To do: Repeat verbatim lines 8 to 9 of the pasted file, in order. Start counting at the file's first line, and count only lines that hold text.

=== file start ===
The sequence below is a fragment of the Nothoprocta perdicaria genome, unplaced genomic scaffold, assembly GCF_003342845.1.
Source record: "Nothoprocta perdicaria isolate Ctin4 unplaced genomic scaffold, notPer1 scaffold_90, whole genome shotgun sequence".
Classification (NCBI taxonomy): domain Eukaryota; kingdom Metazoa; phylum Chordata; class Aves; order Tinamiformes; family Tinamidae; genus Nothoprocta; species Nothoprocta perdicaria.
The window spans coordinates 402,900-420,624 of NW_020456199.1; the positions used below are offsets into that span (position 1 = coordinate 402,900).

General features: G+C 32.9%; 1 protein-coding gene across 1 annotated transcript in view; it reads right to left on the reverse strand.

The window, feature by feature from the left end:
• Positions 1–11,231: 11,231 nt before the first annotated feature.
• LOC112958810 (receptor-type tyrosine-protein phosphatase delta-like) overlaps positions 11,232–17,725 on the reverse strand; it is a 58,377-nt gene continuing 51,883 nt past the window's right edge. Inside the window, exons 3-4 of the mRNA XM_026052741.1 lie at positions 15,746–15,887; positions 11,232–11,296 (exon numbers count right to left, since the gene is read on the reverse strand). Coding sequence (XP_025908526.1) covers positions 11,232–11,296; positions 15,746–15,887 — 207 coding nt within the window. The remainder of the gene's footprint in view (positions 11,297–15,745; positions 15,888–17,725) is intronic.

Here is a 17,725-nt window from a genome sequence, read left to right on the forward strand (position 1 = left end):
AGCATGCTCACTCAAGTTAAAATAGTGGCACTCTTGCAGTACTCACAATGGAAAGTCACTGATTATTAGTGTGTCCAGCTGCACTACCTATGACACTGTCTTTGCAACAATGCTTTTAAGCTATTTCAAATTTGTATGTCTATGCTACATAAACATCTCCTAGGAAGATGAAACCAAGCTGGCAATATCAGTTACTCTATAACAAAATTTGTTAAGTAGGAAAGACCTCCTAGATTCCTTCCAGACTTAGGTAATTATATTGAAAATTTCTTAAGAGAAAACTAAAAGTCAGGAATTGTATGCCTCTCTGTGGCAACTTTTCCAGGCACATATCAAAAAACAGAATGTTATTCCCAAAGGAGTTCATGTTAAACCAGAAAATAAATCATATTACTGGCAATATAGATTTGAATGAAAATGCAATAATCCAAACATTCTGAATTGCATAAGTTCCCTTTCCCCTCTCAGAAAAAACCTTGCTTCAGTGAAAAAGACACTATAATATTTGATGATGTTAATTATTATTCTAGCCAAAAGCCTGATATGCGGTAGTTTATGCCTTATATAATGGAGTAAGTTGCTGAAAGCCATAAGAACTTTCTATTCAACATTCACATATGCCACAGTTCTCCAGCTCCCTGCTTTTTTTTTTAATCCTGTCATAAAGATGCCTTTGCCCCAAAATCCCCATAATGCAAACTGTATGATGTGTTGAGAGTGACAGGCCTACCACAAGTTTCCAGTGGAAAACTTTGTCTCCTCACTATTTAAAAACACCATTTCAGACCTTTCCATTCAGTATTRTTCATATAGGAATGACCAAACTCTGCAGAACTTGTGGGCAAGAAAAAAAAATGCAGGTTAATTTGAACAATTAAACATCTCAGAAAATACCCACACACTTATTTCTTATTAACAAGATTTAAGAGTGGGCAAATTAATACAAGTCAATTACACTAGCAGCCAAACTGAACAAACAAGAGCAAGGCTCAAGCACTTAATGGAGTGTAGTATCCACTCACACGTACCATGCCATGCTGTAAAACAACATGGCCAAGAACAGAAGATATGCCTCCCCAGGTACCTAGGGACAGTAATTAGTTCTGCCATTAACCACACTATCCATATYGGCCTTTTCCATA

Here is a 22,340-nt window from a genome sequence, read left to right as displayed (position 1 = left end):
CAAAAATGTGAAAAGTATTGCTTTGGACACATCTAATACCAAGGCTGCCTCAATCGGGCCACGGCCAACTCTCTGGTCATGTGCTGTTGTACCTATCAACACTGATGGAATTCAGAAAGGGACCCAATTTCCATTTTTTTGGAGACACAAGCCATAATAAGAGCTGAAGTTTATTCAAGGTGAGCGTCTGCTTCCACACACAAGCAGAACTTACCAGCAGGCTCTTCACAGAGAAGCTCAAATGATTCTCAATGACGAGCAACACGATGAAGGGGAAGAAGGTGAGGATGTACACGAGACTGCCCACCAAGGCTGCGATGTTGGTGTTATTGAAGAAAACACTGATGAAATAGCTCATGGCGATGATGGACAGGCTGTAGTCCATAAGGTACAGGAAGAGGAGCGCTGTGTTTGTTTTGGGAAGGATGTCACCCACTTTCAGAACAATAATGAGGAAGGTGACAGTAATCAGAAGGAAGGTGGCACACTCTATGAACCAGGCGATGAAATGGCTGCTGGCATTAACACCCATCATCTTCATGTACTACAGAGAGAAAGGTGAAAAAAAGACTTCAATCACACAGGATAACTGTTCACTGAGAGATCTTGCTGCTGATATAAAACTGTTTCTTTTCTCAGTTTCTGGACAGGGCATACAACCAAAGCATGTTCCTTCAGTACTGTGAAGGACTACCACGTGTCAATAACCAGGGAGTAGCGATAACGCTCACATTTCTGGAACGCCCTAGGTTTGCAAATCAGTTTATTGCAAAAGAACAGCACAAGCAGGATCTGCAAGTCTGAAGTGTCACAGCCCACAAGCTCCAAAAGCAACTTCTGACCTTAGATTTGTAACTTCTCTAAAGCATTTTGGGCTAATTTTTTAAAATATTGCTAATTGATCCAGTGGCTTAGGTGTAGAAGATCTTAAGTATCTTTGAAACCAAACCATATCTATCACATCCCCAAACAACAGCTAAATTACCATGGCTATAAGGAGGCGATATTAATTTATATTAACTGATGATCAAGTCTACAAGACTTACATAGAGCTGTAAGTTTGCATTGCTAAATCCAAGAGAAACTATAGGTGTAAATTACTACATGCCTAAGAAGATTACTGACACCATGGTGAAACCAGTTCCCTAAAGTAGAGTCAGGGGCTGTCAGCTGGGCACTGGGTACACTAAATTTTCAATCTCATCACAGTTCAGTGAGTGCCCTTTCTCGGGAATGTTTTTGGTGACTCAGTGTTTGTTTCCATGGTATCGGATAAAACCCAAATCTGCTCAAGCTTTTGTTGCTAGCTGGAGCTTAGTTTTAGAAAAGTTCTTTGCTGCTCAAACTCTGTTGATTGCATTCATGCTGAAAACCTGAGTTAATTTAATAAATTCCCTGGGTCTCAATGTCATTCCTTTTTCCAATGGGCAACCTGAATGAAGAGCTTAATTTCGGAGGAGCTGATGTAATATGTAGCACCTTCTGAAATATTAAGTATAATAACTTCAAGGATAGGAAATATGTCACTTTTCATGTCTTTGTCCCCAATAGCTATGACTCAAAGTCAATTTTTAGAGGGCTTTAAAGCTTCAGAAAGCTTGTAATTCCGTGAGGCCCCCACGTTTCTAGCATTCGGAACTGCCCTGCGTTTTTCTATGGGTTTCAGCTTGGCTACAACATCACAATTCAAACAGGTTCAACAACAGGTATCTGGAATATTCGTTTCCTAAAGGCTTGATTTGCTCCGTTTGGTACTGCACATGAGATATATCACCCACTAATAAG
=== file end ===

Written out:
• LOC112958810 (receptor-type tyrosine-protein phosphatase delta-like) overlaps positions 11,232–17,725 on the reverse strand; it is a 58,377-nt gene continuing 51,883 nt past the window's right edge. Inside the window, exons 3-4 of the mRNA XM_026052741.1 lie at positions 15,746–15,887; positions 11,232–11,296 (exon numbers count right to left, since the gene is read on the reverse strand). Coding sequence (XP_025908526.1) covers positions 11,232–11,296; positions 15,746–15,887 — 207 coding nt within the window. The remainder of the gene's footprint in view (positions 11,297–15,745; positions 15,888–17,725) is intronic.

Here is a 17,725-nt window from a genome sequence, read left to right on the forward strand (position 1 = left end):